Humidifiers serve as a great solution to maintain optimum humidity levels indoors. But do you know what size will work the best?
Let’s start with the basics. Simply put, it infuses moisture in the air in the form of invisible mist and improves overall comfort and health. Humidifiers are in high demand during the winters as it helps to minimize the physical impacts of the weather. By adding moisture in the air, humidifiers prevent respiratory issues and drying of hands.
The idea behind humidifiers is easy to grasp. However, the real decision making lies in choosing the perfect one. As a consumer, you must first figure out the type of humidifier you need based on its purpose. It could be for a medical reason or to combat general discomfort.
After that, pick a suitable size. In that case, the ideal model depends directly on the space where you intend to keep it.
This website is supported by readers. As an Amazon Associate we earn from qualifying purchases.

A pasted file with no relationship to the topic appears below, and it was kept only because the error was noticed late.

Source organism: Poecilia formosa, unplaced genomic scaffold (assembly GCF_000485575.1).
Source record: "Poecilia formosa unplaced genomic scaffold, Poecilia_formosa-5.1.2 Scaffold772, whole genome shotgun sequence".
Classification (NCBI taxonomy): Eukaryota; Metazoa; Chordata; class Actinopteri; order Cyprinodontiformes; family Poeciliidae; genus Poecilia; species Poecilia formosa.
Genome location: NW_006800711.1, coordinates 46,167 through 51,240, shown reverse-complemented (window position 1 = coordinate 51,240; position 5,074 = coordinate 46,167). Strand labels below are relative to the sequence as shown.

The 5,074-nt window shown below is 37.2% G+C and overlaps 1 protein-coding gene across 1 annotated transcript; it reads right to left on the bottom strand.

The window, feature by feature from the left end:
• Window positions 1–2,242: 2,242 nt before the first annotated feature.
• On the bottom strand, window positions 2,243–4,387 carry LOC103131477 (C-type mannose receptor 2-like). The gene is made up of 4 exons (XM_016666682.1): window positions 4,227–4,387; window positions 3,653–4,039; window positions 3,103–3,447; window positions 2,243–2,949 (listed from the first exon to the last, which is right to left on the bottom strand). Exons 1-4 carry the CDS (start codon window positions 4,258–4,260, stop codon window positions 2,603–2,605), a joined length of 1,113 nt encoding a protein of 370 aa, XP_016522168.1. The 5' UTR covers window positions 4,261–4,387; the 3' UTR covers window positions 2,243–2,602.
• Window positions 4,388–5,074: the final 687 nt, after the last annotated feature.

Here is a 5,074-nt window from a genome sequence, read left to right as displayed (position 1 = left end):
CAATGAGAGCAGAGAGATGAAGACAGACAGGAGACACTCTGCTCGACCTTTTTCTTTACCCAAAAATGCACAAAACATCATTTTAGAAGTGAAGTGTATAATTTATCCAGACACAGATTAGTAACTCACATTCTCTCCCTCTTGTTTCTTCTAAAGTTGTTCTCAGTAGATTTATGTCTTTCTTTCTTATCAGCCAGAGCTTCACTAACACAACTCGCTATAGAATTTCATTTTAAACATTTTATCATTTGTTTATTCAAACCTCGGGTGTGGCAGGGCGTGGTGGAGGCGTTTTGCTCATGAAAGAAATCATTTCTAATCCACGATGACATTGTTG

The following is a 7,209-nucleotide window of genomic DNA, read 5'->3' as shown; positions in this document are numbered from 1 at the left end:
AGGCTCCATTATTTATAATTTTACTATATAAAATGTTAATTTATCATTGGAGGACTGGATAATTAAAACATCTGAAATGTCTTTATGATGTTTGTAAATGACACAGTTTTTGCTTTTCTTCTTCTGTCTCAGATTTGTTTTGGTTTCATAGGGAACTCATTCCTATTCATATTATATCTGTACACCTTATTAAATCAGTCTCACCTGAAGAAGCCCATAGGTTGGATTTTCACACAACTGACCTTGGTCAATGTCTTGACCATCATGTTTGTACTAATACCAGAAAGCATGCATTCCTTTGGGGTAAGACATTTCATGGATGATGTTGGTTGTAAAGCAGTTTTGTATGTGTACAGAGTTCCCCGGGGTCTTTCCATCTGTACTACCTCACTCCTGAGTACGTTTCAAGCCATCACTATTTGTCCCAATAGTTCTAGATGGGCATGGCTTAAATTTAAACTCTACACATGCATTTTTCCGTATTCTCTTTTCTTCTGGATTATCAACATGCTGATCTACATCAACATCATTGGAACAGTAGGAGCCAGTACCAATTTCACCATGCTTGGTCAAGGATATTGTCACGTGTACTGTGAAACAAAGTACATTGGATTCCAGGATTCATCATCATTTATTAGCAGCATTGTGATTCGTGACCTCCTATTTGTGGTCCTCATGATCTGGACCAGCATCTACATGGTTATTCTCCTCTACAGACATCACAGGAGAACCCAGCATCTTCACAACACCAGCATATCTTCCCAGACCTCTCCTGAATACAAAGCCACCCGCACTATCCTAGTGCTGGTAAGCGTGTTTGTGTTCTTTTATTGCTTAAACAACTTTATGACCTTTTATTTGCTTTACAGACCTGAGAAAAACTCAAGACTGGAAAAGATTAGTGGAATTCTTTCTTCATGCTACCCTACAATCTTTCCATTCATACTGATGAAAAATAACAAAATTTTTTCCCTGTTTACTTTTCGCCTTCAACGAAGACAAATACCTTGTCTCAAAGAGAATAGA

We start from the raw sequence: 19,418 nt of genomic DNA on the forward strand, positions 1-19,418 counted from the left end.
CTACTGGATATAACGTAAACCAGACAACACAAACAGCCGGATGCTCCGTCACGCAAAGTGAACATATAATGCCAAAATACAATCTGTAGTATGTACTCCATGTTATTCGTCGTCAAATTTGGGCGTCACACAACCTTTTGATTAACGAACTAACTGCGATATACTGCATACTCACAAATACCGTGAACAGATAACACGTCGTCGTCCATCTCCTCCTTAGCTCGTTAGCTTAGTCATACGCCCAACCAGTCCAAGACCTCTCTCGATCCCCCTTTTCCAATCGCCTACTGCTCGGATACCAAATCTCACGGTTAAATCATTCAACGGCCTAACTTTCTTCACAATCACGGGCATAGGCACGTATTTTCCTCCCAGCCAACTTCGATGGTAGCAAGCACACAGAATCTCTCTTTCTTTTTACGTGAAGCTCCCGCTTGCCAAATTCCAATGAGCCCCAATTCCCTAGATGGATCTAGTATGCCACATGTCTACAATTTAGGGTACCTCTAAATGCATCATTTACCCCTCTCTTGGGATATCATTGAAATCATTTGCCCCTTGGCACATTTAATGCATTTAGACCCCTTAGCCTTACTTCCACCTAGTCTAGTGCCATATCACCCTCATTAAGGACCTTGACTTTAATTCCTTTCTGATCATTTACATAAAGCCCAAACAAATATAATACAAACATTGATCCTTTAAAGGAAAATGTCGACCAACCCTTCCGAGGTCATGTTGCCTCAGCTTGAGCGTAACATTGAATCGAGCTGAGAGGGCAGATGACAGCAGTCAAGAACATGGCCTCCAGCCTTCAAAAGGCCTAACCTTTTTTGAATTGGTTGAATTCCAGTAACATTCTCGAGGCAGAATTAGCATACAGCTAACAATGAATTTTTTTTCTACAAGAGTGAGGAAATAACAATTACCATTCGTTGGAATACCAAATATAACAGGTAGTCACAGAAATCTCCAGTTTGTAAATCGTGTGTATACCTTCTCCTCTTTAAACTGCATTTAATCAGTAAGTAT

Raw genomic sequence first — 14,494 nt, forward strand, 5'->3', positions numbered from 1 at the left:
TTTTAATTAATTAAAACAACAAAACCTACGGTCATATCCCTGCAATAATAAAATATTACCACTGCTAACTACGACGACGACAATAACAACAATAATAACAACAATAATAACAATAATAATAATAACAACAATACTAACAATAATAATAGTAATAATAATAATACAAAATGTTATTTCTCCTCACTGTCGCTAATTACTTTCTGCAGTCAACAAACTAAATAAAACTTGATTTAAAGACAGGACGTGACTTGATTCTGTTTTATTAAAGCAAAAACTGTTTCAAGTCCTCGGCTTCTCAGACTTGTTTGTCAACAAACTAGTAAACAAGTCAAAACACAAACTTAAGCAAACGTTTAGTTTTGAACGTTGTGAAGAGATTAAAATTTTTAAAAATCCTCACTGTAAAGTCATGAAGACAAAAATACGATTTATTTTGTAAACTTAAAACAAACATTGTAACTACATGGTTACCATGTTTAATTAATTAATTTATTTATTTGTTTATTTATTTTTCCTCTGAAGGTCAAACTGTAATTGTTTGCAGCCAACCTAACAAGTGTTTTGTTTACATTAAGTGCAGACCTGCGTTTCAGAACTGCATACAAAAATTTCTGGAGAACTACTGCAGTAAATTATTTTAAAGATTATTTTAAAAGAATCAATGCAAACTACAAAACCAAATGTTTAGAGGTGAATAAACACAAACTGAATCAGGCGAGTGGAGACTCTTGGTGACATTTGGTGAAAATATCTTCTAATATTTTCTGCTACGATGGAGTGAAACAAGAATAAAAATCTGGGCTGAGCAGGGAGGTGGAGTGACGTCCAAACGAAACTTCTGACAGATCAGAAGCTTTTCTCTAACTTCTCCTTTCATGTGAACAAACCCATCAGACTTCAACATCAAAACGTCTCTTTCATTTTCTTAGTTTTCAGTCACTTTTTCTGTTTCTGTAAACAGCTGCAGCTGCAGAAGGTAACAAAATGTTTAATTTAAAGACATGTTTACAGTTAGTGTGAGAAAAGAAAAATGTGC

How to choose the perfect size?
Several factors come into play when choosing the right size of the humidifier. We’ve listed out the most important ones so you can make an informed choice and get something appropriate for your home.
Take a look at these points now.
Most models mention the intended room size in square feet, allowing users to find something of the required capacity. Apart from the intended room size, manufacturers also state the amount of moisture the humidifier produces. That said, the moisture output is usually specified for 24 hours.
Even though the specs are accurate to a certain degree, go for a bigger size if it seems insufficient or just enough. For instance, if a model claims to work for a room of up to 400 sq ft while yours is 360 sq ft, choose a medium-sized model for best results.
The volume of a room is a key consideration for finding the right humidifier size. That’s because some houses have rooms with high ceilings while others have vaulted ones. More often than not, people with high ceiling houses end up buying an undersized humidifier. This is one of the major disadvantages of following standardized humidifier-size charts.
The inherent flaw with these charts is that they are made keeping in mind average measurements. Since each house has its individual ceiling type and height, it is essential to get a clear idea of room volume before choosing the size of the humidifier.